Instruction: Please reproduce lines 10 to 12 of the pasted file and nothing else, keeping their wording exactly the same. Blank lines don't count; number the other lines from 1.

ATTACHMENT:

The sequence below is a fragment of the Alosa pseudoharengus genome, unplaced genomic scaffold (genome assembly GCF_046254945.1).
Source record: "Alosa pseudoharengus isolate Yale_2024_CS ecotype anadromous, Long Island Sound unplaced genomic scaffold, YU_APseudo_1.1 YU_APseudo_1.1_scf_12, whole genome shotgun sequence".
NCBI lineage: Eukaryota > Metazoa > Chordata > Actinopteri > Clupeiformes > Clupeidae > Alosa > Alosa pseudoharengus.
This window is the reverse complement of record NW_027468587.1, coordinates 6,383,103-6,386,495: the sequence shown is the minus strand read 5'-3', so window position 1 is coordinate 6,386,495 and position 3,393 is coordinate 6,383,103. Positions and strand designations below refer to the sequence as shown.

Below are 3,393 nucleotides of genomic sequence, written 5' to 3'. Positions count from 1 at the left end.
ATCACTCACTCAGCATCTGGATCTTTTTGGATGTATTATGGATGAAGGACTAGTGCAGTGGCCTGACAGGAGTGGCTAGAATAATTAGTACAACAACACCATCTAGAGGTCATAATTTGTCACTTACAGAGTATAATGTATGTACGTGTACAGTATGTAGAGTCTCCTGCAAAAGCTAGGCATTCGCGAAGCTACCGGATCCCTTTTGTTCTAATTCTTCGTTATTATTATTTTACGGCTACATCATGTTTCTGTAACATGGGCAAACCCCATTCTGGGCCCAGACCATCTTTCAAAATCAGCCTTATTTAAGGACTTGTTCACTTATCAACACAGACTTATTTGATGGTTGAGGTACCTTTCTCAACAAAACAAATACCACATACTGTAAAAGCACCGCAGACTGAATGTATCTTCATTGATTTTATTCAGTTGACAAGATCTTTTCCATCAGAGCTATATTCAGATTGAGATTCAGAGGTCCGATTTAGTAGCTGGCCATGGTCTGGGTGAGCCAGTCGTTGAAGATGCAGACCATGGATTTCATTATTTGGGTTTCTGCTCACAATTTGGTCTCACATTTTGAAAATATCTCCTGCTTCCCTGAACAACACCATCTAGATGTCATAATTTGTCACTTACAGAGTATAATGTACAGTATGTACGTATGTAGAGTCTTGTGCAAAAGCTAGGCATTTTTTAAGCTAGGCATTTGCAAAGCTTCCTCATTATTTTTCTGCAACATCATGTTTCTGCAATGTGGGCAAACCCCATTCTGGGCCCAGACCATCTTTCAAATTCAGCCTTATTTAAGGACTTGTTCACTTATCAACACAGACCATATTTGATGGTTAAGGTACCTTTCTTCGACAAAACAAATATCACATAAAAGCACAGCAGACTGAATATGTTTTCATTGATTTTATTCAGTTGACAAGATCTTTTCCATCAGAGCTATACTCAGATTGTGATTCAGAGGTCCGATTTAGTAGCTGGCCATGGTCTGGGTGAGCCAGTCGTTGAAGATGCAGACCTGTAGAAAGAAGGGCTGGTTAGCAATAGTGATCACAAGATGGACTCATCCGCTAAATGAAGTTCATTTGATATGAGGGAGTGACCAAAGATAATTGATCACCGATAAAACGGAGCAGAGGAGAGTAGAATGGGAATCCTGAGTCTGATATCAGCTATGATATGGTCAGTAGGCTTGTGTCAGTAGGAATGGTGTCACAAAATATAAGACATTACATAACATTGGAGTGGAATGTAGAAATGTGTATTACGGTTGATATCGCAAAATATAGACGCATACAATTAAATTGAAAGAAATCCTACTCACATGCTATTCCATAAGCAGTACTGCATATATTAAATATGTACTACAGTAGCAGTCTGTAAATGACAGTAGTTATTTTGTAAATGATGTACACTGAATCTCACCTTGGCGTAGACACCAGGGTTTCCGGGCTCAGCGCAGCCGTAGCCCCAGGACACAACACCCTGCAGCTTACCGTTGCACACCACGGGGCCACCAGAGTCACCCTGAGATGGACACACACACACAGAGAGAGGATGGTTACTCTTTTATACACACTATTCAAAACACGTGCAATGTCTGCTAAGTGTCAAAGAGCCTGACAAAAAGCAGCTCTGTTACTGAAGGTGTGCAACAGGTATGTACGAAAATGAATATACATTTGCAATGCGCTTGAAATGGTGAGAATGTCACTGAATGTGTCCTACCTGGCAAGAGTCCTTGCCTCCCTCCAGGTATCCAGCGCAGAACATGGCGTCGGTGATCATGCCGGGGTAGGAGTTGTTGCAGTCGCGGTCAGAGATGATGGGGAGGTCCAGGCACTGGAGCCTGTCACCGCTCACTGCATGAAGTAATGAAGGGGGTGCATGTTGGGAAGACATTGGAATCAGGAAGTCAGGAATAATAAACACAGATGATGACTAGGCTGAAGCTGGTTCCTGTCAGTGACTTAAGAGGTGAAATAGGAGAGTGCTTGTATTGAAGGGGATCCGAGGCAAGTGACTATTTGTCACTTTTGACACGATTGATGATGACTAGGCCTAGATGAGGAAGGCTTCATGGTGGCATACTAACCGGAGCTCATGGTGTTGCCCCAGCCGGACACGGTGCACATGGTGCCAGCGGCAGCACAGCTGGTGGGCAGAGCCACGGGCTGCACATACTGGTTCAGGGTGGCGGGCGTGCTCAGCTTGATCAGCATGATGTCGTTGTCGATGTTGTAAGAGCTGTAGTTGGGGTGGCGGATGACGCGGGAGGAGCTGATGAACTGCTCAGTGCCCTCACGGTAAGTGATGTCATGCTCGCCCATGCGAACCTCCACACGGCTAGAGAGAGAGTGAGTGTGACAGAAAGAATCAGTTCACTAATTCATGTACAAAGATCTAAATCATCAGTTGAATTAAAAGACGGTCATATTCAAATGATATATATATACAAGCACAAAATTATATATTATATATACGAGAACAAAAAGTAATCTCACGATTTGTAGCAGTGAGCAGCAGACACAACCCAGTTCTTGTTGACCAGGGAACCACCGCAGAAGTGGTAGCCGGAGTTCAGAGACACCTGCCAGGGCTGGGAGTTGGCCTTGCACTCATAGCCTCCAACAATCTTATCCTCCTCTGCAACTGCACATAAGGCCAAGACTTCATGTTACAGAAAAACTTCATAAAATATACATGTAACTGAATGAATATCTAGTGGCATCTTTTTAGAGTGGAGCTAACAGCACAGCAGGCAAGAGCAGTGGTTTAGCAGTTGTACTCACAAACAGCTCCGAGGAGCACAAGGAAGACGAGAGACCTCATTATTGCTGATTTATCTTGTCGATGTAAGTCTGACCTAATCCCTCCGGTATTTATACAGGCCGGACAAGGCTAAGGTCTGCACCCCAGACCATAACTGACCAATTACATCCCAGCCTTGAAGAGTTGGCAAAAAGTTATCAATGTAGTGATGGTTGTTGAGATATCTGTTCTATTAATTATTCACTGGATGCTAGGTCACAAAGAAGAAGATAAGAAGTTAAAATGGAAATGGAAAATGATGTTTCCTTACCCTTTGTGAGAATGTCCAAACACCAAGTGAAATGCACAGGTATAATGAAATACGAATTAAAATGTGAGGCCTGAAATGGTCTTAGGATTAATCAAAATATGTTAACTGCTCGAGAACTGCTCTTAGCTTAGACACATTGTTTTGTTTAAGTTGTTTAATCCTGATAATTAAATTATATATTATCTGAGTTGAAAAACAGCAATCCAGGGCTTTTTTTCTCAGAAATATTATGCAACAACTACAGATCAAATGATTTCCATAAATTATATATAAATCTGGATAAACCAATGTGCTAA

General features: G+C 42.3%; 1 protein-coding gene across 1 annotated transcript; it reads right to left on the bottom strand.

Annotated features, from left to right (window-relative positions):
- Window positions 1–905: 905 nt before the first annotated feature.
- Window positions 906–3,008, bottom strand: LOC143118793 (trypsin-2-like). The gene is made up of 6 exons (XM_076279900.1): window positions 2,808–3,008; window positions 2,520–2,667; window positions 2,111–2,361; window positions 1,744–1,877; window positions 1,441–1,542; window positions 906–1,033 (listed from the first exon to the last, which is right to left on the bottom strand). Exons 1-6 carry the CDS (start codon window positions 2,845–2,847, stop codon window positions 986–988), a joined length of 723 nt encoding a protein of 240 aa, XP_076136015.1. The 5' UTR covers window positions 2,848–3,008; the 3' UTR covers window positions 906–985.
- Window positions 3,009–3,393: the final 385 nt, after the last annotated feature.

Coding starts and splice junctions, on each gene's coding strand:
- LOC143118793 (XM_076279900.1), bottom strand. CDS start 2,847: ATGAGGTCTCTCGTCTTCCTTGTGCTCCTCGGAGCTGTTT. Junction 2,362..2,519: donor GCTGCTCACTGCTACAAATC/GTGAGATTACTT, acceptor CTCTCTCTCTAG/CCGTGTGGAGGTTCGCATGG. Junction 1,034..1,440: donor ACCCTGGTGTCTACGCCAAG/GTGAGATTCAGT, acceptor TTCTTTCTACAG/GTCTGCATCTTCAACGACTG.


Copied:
- Window positions 906–3,008, bottom strand: LOC143118793 (trypsin-2-like). The gene is made up of 6 exons (XM_076279900.1): window positions 2,808–3,008; window positions 2,520–2,667; window positions 2,111–2,361; window positions 1,744–1,877; window positions 1,441–1,542; window positions 906–1,033 (listed from the first exon to the last, which is right to left on the bottom strand). Exons 1-6 carry the CDS (start codon window positions 2,845–2,847, stop codon window positions 986–988), a joined length of 723 nt encoding a protein of 240 aa, XP_076136015.1. The 5' UTR covers window positions 2,848–3,008; the 3' UTR covers window positions 906–985.
- Window positions 3,009–3,393: the final 385 nt, after the last annotated feature.

Coding starts and splice junctions, on each gene's coding strand: